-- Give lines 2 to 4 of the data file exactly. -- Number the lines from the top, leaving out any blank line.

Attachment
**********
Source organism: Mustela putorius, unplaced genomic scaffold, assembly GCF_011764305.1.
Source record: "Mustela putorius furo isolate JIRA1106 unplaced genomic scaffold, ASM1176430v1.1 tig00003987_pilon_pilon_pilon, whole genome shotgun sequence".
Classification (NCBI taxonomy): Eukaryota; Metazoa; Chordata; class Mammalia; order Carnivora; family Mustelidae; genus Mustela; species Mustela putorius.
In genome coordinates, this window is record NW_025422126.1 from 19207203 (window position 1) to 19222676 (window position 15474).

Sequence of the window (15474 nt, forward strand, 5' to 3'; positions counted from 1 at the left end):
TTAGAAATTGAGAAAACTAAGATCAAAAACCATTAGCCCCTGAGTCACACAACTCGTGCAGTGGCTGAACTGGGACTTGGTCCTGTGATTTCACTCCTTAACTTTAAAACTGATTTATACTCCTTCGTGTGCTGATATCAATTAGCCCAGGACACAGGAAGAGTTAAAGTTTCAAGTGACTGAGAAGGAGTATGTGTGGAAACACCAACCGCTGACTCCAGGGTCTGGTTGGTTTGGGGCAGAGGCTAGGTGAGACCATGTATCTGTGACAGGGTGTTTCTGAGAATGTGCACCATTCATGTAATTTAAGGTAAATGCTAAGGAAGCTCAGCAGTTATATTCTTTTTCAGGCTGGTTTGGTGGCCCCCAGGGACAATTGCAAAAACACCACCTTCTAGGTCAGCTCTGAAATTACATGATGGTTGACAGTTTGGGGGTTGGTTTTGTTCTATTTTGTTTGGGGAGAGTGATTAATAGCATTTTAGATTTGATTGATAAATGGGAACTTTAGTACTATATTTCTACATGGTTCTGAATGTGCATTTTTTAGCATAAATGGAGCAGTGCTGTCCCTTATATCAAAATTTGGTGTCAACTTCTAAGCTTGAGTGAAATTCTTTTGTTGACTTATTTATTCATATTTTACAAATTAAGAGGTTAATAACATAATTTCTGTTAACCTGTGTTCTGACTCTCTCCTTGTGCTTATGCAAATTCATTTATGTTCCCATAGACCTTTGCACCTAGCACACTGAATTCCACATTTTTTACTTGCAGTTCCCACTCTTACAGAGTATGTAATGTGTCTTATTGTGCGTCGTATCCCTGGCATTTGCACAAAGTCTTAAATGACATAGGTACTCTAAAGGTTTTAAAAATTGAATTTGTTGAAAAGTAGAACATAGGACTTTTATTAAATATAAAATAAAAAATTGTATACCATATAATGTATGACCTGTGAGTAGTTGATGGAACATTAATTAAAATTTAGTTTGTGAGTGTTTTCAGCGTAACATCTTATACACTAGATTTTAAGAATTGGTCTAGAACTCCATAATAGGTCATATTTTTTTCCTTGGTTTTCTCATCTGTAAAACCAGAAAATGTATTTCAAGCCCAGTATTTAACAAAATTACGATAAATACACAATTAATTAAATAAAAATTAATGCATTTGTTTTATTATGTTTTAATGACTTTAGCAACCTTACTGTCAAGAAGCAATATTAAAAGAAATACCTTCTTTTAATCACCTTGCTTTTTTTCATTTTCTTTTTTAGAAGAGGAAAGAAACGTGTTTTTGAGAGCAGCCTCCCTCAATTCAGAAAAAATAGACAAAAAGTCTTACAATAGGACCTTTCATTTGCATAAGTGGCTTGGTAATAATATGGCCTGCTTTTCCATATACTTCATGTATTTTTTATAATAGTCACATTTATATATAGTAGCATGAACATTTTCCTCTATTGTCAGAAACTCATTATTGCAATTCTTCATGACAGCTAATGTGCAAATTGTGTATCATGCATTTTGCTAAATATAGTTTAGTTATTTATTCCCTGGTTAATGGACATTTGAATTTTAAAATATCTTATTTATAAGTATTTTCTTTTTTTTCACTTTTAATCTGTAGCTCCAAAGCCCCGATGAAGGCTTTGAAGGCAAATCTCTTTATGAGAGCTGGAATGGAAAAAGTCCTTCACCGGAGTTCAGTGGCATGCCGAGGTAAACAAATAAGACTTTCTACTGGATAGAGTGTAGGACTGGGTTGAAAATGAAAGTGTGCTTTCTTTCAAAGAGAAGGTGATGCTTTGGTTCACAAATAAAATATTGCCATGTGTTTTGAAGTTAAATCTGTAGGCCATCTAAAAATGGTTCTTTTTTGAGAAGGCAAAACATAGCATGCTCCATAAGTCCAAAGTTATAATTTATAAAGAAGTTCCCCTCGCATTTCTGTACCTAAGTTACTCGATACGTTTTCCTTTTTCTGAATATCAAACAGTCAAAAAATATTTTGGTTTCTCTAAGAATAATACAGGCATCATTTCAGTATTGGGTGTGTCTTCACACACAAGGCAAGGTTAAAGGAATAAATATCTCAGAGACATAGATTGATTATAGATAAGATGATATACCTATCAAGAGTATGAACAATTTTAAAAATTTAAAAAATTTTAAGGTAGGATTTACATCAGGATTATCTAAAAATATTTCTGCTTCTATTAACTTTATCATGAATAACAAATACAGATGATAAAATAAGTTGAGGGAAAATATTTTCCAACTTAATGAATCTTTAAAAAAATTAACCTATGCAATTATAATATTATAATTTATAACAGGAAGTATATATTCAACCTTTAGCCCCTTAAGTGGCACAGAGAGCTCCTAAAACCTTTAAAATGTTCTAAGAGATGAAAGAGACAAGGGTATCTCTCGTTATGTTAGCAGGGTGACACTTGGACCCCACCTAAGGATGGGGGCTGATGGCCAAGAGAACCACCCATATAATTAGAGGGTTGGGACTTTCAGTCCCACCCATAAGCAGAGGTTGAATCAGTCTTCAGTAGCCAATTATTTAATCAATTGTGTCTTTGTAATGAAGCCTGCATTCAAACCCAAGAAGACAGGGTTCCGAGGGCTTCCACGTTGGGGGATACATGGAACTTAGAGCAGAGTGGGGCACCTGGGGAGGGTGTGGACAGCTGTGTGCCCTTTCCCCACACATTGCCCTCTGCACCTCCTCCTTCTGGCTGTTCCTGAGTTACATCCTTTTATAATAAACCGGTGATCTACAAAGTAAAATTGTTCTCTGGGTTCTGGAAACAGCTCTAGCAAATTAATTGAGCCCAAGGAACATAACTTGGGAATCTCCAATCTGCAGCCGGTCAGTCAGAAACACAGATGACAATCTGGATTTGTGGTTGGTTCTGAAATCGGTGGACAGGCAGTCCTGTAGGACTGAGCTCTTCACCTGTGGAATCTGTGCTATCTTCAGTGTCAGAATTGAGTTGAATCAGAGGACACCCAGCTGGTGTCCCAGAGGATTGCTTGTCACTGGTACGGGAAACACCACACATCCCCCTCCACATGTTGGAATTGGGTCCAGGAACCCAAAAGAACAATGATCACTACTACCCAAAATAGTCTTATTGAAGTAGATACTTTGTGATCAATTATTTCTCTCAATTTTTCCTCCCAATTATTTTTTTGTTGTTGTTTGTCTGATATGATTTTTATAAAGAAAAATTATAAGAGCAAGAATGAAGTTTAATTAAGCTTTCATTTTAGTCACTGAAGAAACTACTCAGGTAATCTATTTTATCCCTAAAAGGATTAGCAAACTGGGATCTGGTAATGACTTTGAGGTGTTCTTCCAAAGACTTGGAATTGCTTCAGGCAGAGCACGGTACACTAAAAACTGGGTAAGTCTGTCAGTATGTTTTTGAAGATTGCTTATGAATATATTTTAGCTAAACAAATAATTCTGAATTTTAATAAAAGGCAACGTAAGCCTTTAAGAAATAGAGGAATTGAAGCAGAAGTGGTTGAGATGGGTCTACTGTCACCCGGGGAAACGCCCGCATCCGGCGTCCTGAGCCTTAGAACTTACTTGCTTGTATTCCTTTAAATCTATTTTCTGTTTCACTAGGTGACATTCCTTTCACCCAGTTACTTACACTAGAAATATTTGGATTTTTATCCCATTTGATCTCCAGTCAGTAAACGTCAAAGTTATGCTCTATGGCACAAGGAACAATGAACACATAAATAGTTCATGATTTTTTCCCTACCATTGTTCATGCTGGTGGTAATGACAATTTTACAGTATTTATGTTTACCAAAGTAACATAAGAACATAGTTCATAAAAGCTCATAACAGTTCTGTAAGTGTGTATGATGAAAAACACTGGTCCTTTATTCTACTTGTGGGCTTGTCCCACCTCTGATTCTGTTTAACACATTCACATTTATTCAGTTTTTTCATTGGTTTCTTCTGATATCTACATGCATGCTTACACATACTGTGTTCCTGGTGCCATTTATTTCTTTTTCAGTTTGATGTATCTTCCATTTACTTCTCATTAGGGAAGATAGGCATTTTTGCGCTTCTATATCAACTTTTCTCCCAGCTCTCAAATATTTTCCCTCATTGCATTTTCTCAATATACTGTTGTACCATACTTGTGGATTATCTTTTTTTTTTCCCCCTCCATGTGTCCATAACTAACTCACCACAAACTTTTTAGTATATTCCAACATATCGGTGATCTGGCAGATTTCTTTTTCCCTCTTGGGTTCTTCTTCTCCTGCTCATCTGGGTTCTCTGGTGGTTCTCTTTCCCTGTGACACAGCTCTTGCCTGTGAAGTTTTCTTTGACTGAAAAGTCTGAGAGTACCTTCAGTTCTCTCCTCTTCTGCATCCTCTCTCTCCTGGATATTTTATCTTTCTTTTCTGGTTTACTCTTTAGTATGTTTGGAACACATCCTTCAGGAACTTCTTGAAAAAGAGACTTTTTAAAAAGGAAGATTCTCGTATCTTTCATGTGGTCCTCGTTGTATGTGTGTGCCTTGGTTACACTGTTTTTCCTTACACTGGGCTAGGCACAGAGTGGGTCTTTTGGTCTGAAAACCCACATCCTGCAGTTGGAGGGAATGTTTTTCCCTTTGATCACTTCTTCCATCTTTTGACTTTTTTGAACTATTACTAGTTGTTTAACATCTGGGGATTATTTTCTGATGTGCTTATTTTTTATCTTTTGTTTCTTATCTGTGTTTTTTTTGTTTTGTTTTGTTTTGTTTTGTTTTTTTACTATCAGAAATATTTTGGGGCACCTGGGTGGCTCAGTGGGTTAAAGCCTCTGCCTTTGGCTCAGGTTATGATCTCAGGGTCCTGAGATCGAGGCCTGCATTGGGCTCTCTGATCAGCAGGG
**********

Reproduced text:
Source record: "Mustela putorius furo isolate JIRA1106 unplaced genomic scaffold, ASM1176430v1.1 tig00003987_pilon_pilon_pilon, whole genome shotgun sequence".
Classification (NCBI taxonomy): Eukaryota; Metazoa; Chordata; class Mammalia; order Carnivora; family Mustelidae; genus Mustela; species Mustela putorius.
In genome coordinates, this window is record NW_025422126.1 from 19207203 (window position 1) to 19222676 (window position 15474).